if I remember correctly then BeOS deskbar had 3 ‘modes’ - menu, semi-collapsed menu and taskbar-like. I always missed an option to switch ‘start button’ (grr…) and tray/clock locations in taskbar-mode. I’d say that having the sequence of theses three objects (1.‘start button’, 2. running tasks, 3. tray) freely configurable would be really a big plus. It would maybe come also handy considering left-handed people…
there should be a way to add additional objects to deskbar beside the default three. Like replicants extend desktop, these deskbar-replicants could extend deskbar. One could show weather other maybe present something like quicklaunch in Windows. Tray is no place for all this stuff.
quick mockup (ugly as hell): http://myyr.restkeskus.ee/gallery/haiku_deskbar_addon.png
(most)objects that can be manipulated in application window (and desktop) should react on mouse over (change color, shadow, size, make noise etc) or mouse should react to them (change cursor color, shadow, size etc). It usually already is like that but I think it should be uniform. The level of what brings the response should be configurable so if I already know what does what then I could turn it down a 'bit.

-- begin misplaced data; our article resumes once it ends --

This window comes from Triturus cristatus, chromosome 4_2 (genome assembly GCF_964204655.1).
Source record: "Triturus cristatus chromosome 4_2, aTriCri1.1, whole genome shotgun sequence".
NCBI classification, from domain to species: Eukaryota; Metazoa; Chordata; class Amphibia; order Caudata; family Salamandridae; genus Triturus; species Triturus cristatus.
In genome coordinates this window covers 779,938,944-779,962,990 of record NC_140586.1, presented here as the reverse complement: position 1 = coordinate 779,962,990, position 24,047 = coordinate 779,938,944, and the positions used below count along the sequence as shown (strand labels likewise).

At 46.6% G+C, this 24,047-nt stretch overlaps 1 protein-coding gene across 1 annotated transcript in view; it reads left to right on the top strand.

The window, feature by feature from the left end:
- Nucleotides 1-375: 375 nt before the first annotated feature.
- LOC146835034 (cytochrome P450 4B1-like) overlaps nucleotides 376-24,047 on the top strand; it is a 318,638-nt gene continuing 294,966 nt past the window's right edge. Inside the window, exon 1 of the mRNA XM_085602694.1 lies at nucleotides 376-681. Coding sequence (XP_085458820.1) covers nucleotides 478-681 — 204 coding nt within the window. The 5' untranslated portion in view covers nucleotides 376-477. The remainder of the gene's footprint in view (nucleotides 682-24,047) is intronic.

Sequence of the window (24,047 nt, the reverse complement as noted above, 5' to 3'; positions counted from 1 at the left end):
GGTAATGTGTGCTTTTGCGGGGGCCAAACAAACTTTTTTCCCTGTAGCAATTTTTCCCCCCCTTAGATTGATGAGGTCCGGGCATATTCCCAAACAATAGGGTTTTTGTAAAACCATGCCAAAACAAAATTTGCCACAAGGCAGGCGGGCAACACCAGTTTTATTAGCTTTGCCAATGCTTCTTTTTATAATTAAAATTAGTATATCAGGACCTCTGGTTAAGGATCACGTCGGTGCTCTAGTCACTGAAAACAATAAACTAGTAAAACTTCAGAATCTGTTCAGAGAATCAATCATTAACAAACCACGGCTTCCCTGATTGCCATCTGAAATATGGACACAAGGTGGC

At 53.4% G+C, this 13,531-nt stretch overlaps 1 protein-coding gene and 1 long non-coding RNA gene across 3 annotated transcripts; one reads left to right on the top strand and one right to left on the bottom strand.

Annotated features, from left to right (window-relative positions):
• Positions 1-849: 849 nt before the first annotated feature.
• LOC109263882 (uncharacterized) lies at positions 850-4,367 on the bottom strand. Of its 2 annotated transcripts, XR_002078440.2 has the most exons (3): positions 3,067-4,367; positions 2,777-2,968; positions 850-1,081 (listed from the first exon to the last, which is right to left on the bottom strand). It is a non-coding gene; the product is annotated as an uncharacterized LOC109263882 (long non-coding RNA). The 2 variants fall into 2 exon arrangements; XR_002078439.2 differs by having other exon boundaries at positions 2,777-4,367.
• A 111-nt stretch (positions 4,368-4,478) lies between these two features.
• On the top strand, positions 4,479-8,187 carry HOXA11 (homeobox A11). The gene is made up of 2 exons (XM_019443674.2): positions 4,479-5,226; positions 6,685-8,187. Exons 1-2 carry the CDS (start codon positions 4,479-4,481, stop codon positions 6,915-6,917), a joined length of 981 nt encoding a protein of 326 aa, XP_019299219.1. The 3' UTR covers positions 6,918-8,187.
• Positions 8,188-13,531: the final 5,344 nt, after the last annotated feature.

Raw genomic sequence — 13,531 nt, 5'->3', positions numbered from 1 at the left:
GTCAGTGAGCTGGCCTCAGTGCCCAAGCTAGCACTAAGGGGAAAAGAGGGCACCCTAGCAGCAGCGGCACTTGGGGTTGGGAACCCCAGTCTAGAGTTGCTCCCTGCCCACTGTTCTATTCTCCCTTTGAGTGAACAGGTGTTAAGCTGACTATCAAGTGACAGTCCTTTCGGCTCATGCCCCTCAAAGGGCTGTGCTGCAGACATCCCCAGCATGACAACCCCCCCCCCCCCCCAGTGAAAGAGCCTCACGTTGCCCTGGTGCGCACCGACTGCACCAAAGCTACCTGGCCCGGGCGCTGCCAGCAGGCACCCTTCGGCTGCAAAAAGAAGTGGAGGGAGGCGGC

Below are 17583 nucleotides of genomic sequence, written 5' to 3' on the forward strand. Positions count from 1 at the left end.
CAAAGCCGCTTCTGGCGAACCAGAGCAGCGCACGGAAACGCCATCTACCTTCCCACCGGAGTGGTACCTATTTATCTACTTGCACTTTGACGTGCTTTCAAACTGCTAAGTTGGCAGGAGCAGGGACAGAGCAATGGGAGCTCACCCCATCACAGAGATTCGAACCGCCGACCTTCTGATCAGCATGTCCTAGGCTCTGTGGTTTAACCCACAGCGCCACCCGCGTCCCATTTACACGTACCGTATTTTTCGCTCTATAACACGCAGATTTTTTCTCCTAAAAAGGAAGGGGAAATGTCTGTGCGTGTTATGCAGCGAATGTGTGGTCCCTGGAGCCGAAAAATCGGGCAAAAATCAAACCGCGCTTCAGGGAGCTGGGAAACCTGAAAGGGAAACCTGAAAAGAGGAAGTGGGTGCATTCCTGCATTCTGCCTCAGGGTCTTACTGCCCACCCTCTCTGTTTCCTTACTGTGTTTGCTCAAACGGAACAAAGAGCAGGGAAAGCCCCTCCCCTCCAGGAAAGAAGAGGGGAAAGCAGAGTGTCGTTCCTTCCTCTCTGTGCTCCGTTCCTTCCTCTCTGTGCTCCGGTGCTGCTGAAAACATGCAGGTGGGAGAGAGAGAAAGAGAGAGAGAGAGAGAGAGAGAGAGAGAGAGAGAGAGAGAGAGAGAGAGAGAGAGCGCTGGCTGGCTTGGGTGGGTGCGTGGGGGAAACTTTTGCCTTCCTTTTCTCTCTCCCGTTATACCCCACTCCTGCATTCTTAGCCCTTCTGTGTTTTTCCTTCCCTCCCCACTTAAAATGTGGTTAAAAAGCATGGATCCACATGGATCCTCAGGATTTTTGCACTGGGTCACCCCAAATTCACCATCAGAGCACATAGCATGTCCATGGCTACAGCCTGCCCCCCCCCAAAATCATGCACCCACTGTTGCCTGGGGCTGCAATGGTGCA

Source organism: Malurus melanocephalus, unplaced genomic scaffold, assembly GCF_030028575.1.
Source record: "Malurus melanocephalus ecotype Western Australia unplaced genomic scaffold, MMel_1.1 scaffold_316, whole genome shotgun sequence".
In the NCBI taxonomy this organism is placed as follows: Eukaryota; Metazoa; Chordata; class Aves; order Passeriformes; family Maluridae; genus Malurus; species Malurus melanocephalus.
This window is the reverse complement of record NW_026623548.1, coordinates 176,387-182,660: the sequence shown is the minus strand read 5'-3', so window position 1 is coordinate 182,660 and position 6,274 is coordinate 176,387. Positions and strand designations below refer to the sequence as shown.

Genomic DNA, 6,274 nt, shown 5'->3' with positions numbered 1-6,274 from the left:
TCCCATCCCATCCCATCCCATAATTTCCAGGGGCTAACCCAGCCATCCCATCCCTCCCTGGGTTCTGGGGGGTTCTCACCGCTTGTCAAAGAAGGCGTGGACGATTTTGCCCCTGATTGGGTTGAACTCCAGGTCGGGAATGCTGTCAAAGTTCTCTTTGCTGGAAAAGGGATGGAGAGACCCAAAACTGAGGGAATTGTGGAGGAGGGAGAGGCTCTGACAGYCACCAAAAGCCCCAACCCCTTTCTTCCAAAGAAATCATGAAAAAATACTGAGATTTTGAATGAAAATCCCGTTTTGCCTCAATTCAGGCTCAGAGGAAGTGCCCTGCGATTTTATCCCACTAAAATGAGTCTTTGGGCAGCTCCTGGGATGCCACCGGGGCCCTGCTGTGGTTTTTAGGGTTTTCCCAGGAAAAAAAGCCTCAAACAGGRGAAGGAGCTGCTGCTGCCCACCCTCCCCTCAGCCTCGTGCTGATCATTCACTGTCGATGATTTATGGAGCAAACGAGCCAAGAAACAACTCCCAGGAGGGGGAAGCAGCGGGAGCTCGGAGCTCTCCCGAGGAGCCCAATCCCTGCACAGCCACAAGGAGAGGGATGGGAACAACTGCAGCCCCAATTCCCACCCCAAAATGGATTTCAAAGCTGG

window/task-grouping should be optional on the deskbar
there should be a way to replace or extend beos GUI to implement hw 3D (like Beryl/Compiz or similar…)
there should be multi-monitor support (not some hack) but true implementation with configurable options
shadows are functional element and should be implemented
more coming… (beware!)
EDIT: Just remembered - I was never really fond of the way BeOS’ windows were minimized, by double-clicking. To me it felt cumbersome and wasn’t really intuitive, alternatives should be maybe discussed, configurable option would be best I think. I would personally use right-click (but it’s also not intuitive).
Personally I really like John’s mockup. It is still simple but updates the look of BeOS. I love the fact that he really didn’t change how it worked, lots of the mockup’s from the past completely re-designed the OS. Bravo +1
@martin on the subject of round corners:
If the UI drawing system is done correctly, a few round corners will have zero impact on speed. Mac OS X is an excellent example of this - it employs rounded corners in menus and windows along with full alpha transparency and shadows, yet has no trouble at all running on a (now ancient) 1ghz iMac G4 with a puny 32MB GeForce4 MX graphics card and 768MB of RAM.